But that pharmacist helps that patient through the entire journey from the start and is always there for them. Even if that specialty pharmacy is not filling the drug, their pharmacist is still embedded in clinic and becomes that vital resource for that patient to help them no matter what the issue is. But I think a lot of times when patients start on this, they have no idea where to begin. So, if you have a specialty clinic, the pharmacist is embedded in that clinic. A lot of times the provider or the nurse is trying to help navigate that patient, and a lot of times they don't have the expertise or the background of knowing all the different things that are out there for the patient. They do their best. But again, having that pharmacist that knows everything about the drug, all the patient assistance programs, and all the things or all the restrictions based on payers, and maybe access to that drug, it really helps ease that burden for the patient.

Q: Access is a key issue in specialty pharmacy. What are the obstacles in the way and how are these issues being addressed?

Denise Scarpelli, PharmD, MBA: So, 51% of the drugs on the market today are specialty, and all the ones that continue to come out are always specialty drugs. And a lot of these are orphan drugs, where, you know, it's a very small [patient] population. And so, when you talk about access to some drugs on the market, it's to pharmacies that get access to that drug. So really, you have to know who has it. Sometimes providers don't even have an idea of who has access to these drugs. But then it also comes from the patient's insurance. So, with insurance, you can have many different types of access, if it's an employer plan, if it's in a Medicare plan, there are different designs. And sometimes, you know, I could have a payer and you could have the same one, but our design is different when it comes to specialty. So, when the cost of health care is increasing, employers and payers are looking for ways to control that cost. So, a lot of times a patient doesn't know where they can go get these drugs, you can't walk into a Walgreens or CVS and hand them the script and say, “Can I get this today.” That's not going to happen. And, really, having a pharmacist embedded in that clinic can help their patient navigate where they can get this drug, maybe the health system pharmacy can fill it, if they can't, then they know who can fill it. And they'll do that soft transfer over to that other pharmacy that can fill it. Most health system pharmacies will already work on the patient assistance program, have everything already worked up and then hand it over to the pharmacy that can fill it and then they close the loop with the provider.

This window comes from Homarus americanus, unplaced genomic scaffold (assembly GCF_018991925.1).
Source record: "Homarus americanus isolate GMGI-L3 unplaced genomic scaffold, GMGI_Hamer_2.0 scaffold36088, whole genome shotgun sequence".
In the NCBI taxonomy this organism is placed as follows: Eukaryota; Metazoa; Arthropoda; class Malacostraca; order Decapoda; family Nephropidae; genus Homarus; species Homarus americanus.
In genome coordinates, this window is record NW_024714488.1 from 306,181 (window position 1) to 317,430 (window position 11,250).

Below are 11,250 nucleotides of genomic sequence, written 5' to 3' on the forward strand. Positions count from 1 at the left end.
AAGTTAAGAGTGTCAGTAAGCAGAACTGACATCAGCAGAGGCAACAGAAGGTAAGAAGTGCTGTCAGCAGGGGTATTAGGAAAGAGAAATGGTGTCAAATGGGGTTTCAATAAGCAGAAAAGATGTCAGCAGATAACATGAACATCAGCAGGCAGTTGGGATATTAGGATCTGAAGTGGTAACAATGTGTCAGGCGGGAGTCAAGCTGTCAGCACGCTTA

But again, that patient, if they didn't have that help in the specialty pharmacy, goes home. And the provider says, “Well, I'm going to send it to this specialty pharmacy and they'll be contacting you.” A lot of times that patient doesn't hear from that specialty pharmacy for days, and then trying to navigate those specialty pharmacies. Sometimes you're in this like black hole and you're calling from person to person. So, it's really that pharmacists will help that and a lot of specialty health system pharmacists have contacted each of these payers, they know who to call at that pharmacy to help navigate. But I think patients don't realize the difficulty until they start that journey. And if they don't have a health system pharmacist, and they're sent out and are trying to do this on their own, usually they're very frustrated. They want to get the drug and sometimes it could take weeks for them to be able to get it. So having that pharmacist embedded in clinic really helps them gain access faster. Or maybe it’s affordable. Maybe they found the pharmacy but then they get a $1,000 copay. I don't have $1,000, what do I do? So, it all depends on the help that pharmacist is going to provide them and having that pharmacist embedded in clinic builds that relationship with the patient. It's a trusted resource that's connected with their provider and instead of someone calling them on the phone and saying that I'm from the specialty pharmacy, we're going to help you. I think people don't realize how difficult it is to get access to a lot of these drugs. It could be limited pharmacy; it could be limited distribution. It could be narrow network, so a lot of different access issues that that patient will face as they started this journey.